Originally published by Fathom Magazine
I used to call myself a morning person. The feeling of peeling back the covers in the early hours and stepping into a new day thrilled me.
I’m not sure what I am now, but I’m often awake in the middle of the night—my body either unable or unwilling to sleep through a full night. When I wake, the morning feels harsh, like a bright fluorescent light shining into my eyes. Pain washes over me before my feet have even touched the ground, and grief waits for me in the corner, an unwelcome and intrusive guest who will long overstay his welcome.
When I open my Bible to read, grief stands in front of me. I try to focus on the words, try to take in the passage, but I am distracted. The letters pool on the page.
In my morning fog, I put the water on to boil and look out at the trees in our backyard. A dogwood blooms pink and white amidst the grays and browns of early spring. This specific tree had a number of branches grafted into it so that it flowered the colorful blend every spring. When I see it, I think of my family—a family grafted together with my aunt and uncle’s family. Growing up, my cousins were more like siblings, and their house was as much a home to me as my own. My life grew out of the trunk of both my family and theirs.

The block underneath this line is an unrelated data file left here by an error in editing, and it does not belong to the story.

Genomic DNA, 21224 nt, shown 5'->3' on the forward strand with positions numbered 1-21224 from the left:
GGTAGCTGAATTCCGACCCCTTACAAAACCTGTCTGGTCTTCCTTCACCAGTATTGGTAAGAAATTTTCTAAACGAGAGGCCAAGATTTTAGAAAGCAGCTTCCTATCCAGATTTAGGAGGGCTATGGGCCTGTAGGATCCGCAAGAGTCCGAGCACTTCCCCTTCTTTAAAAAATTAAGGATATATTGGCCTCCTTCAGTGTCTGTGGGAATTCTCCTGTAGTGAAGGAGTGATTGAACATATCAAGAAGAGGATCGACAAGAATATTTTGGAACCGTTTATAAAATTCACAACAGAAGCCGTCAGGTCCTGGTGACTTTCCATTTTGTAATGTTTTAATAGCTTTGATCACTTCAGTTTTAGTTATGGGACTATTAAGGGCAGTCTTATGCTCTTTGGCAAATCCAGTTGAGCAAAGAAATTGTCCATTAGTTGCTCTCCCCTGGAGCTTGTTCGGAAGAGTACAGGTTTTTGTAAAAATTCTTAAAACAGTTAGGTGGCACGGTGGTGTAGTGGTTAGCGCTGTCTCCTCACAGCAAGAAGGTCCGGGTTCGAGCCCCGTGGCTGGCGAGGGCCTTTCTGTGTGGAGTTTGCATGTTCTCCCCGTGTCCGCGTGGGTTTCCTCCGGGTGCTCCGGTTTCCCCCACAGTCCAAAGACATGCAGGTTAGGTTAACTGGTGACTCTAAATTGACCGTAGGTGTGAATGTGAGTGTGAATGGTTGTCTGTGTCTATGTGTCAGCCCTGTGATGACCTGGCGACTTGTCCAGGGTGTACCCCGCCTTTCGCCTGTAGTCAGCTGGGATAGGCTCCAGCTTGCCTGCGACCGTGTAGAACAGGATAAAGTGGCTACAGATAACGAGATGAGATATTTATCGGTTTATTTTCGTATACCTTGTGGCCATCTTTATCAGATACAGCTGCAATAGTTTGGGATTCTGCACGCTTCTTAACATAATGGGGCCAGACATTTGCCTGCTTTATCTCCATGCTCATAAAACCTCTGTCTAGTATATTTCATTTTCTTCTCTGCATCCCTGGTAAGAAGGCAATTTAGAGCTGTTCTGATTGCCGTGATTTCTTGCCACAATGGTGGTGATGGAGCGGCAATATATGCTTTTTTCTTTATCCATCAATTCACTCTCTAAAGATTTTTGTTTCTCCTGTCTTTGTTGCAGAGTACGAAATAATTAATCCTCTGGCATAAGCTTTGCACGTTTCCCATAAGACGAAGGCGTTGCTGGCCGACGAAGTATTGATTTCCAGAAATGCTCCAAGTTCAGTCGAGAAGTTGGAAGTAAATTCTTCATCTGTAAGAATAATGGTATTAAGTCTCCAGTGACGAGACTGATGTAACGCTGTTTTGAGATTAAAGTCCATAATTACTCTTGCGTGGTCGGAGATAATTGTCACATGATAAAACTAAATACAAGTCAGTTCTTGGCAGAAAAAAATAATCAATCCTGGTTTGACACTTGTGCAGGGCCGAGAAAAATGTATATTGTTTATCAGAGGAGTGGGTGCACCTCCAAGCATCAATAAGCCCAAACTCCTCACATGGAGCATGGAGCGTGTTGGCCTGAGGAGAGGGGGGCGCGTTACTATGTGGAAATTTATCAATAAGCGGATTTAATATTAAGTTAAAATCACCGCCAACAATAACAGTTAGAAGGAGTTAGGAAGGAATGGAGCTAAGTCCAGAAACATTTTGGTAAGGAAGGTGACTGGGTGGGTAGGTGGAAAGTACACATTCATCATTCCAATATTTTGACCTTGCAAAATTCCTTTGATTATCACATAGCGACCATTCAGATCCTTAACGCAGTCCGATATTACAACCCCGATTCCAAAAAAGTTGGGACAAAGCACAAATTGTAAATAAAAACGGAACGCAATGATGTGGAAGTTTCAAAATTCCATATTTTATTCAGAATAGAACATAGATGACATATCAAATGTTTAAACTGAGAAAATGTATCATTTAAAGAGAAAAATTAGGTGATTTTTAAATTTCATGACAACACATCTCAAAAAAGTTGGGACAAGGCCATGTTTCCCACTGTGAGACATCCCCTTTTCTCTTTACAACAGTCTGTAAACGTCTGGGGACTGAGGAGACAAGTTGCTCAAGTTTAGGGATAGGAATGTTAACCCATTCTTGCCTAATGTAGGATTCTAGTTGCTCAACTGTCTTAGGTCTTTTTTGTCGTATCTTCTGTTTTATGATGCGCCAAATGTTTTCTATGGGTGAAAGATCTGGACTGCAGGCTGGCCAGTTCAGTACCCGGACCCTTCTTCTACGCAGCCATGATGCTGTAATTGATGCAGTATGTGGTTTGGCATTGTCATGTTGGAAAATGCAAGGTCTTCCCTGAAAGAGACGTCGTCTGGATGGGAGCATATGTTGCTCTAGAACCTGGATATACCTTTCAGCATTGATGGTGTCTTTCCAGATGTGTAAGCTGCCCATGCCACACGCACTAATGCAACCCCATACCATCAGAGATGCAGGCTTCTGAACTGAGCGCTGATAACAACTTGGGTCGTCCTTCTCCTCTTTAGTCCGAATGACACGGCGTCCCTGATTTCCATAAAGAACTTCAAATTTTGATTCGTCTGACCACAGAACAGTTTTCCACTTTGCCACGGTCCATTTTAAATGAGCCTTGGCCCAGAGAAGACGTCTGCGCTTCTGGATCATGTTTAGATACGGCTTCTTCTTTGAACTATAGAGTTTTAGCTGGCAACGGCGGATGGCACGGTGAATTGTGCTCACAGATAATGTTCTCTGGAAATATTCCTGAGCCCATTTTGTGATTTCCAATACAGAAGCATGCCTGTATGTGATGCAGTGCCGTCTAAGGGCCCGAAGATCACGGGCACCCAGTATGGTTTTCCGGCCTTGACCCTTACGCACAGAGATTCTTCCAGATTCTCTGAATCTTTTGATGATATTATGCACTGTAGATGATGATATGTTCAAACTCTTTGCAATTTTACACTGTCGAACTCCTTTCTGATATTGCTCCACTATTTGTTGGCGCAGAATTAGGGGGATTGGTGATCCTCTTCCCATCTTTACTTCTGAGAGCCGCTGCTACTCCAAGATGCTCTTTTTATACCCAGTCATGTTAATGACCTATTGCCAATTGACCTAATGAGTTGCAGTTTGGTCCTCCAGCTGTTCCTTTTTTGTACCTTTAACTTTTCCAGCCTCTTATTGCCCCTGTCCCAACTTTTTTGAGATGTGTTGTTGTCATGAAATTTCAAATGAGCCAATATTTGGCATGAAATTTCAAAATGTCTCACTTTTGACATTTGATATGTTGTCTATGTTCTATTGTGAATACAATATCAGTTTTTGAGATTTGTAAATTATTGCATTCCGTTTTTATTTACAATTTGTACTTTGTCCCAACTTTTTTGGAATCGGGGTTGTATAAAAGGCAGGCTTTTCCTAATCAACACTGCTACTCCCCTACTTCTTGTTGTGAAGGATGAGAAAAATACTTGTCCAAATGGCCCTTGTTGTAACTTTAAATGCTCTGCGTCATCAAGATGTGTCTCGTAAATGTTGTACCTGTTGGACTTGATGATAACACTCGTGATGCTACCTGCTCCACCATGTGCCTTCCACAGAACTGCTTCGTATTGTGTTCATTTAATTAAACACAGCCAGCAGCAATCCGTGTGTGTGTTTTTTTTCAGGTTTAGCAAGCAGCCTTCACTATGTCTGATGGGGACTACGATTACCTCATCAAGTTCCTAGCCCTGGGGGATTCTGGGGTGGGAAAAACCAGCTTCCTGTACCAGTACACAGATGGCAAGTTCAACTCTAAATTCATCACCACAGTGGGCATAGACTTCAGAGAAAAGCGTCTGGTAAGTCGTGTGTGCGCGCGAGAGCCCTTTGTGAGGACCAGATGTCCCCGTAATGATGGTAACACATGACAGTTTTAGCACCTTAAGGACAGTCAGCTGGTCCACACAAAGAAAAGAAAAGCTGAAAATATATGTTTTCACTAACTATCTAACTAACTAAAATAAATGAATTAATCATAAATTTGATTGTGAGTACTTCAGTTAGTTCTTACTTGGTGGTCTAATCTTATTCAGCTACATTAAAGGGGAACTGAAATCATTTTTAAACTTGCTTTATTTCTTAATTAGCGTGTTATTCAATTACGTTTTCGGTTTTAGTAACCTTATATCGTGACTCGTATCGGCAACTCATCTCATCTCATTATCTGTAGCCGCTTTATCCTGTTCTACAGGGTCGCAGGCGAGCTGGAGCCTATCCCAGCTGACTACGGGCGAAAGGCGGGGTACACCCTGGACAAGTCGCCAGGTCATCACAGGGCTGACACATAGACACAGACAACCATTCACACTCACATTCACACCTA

In December 2016, my aunt was diagnosed with cancer. Less than a year later, in 2017, we buried her body. It was a few days before Christmas. But the cancer had taken over almost every organ. Grief became a regular visitor in each of our lives.
My uncle, having just celebrated his twenty-fourth anniversary less than a week before my aunt died, slept in an empty bed for two and a half months. He talked about her, about how he couldn’t sleep, about how much he missed her.
Then, less than three months after my aunt’s death, my mom texted me something about chest pains and come quickly and where is your cousin Emily? When we arrived at the hospital, my uncle was already gone. “A heart attack,” the doctor said, “We did everything we could but weren’t able to save him.”
As the water on the stove boils, these are the memories that flood my mind. I look out at the tree in my yard, its colorful pink and white blossoms defying the lingering winter, and I wonder if my family’s tree will ever stand tall again or if we have been hacked away and left to rot.